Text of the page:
Last time we discussed the Fetch API in general, taking a look at how it differed from the XMLHttpRequest API, and some of its advantages. Today, we’re going to take a look at a little library that you can include in your projects today that offers you localStorage caching for the Fetch API.
Long ago, we briefly brushed upon the topic of what has made jQuery such a valuable part of the web developer’s toolset for such a long time – namely, a cleaner interface for interacting with the DOM, and the $.ajax abstraction over XMLHttpRequest.
These days, I would go a step farther and discuss how it has positively influenced browser APIs. jQuery offered a way to find elements using their css selectors, and this eventually gave us document.querySelector and document.querySelectorAll. More recently, browser developers have taken another page from jQuery’s playbook and introduced a new, Promise-based API for making asynchronous requests, and so much more – Fetch.
Why go Fetch? Let’s take a look.
This is the first of a series of tutorials on using Bootstrap radio buttons in the wild to filter real datasets in concert with other commonly-used UI components like DataTables and jQuery UI.
Part 1: Converting a classic input radio to the Bootstrap label
Filtering tables of data is the central task of many a business web-app. DataTables are searchable by default, but records often beg to be batch-filtered into several status modes like: current | archived | all.
Bootstrap Radio Buttons provide a nice, clean look, but many developers shy away from them due to unfamiliarity with their CSS label-based class manipulation and/or compatibility issues with other component libraries like jQuery UI.
Bootstrap checkbox and radio btn-groups work ‘out of the box’, but the simple activation of a default button decouples active button highlighting from the input tag checked state. In this case, the active label class must be handled manually, but the docs don’t explain how, so a stack-overflow of posts for dev-help ensues. (more…)
You’ve built the web application of the century, and the users have rightly flooded to it. Cat pictures for everyone!
But alas, while your users indulge in cat-induced bliss, the cold hard reality of server costs cannot help but harsh your mellow. What is to be done?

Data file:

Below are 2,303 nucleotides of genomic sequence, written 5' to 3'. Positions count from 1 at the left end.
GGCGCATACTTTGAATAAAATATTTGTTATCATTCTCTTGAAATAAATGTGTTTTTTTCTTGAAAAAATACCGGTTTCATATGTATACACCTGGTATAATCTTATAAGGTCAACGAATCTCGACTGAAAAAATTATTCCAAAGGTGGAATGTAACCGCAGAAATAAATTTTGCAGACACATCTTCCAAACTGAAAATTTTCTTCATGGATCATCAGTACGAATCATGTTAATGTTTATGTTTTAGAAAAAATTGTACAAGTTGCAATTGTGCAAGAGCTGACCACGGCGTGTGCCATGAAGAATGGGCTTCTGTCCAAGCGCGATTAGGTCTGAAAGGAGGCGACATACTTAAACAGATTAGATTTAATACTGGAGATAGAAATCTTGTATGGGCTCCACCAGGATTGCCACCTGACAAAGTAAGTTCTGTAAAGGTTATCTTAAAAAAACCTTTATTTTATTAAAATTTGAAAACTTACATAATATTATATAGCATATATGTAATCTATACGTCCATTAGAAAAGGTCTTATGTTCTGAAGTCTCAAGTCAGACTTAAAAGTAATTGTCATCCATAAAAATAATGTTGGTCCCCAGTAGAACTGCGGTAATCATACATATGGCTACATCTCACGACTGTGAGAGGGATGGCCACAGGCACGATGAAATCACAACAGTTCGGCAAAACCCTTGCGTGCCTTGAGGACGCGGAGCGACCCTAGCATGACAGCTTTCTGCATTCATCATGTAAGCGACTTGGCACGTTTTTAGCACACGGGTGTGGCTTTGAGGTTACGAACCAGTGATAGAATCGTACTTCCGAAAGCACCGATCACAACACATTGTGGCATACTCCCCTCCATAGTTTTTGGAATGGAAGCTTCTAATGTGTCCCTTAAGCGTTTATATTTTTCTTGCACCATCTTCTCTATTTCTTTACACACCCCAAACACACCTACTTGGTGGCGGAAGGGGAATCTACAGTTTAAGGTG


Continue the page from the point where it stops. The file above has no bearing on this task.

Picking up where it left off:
Maybe, you could get the users to… pay for access to your incredible web application in all its multivarious splendour?
Braintree is a payment processor (now a subsidiary of PayPal), which boasts of a “simple, robust way to accept payments”, and with features like a drop-in payment ui and libraries for various programming languages enabling fairly easy integration, is a solid choice for accepting payments via credit card or PayPal.
While Braintree’s developer documentation is blessedly detailed, it’s possessed of a potentially confusing bevy of options, and its various implementation examples are spread out amongst a number of pages and platforms. So today, rather than reiterate any particular section of the docs, we’re going to take a look at an end-to-end example of a specific, straightforward scenario – accepting and processing a one-time, immediately settled payment in a web application.
After long, grueling months (years? or does it only feel like years?), your web application nears completion. It is tightly coded, well documented, works across all modern browsers, and is well received by your beta testers. It’s nearly time to go live, and a smile of pure relief plays upon your lips… and freezes into a rictus grin when your client turns to you, and asks, “so, hey, can we speed up the dynamic cat pic loading? Especially when I close the browser and come back to it later. I think that’s really key to the whole application.”
Long, long ago we discussed our jQuery plugin that will allow you to cache responses of ajax queries in Local Storage, so long as they’re strings, or something that can be coerced to a string (objects as JSON, numbers). We also previously discussed adding an ajax transport to allow us to handle sending and receiving binary blobs and array buffers via jQuery ajax.
But what if we need to cache binary blobs or arraybuffers? Say, we need those cat pics on the double – we could convert them to and from base64, but not only is that slow, but we’re certain to run up against the 5MB limit of local storage in short order. No, what we need is some way to cache binary data in some sort of client-side database…